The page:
I am an unabashed Jurassic Park fan. I vividly remembering jumping out of the car and running into the theater when the first movie came out in 1993, and I vividly remember jumping into my car and driving away from the theater as fast as possible when the last movie came out in 2001.
So I watched today's newly-released Jurassic World trailer with great anticipation, and was left with only one question: why the hell did they invent a dinosaur? The plot of World turns on a new strain of "hybrid" dinosaur, which causes a befuddled Chris Pratt to run around with Very Serious Expressions — all of which might make for a highly entertaining movie, but not a Jurassic Park movie. The whole point of Jurassic Park is to bring real dinosaurs into the present day — that's why the T. rex and raptors in the first movie were so much fun, and why the awful second movie was redeemed by the T. rex smashing up San Diego. The third movie was terrible, but the Spinosaurus and Pterenodon were terrifying —because they once actually lived on earth. Take away the real dinosaurs, and you're just left with a made-up monster movie.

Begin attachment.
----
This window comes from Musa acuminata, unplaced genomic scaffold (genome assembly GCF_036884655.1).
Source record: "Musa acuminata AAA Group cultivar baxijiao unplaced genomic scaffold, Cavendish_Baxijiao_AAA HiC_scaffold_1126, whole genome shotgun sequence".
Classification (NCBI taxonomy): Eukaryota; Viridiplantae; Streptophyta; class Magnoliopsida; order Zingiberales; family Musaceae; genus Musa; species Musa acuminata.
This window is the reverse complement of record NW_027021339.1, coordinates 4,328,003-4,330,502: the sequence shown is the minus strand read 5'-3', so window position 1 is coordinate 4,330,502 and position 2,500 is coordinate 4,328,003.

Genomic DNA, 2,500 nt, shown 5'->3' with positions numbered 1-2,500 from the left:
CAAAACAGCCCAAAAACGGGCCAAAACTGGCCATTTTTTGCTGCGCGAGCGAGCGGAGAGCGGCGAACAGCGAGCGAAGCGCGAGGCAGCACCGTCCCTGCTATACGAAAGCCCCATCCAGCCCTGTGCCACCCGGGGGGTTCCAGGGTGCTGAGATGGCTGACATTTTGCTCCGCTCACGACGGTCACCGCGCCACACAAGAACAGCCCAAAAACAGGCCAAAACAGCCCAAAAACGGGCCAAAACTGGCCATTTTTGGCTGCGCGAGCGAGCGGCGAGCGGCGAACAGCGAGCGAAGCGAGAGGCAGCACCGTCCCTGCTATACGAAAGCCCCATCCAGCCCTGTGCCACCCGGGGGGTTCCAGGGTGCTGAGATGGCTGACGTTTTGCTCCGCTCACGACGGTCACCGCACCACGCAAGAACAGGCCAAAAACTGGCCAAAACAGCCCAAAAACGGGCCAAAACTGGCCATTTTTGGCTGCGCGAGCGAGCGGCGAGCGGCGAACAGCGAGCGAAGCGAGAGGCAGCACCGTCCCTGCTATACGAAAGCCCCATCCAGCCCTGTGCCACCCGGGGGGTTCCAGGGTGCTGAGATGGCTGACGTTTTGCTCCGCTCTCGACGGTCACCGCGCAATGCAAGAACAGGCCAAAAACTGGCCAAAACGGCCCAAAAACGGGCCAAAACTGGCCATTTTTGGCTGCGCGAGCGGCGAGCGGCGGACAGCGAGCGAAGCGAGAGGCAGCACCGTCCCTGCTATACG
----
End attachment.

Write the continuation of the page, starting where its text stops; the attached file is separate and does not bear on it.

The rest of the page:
So why did Steven Spielberg and director Colin Trevorrow feel compelled to invent a new dino for this hopefully-triumphant return to the screen?
@reckless "we need clear IP on the dinosaur, the toy companies say they can’t have any copycats this time"— Tim Carmody (@tcarmody) November 25, 2014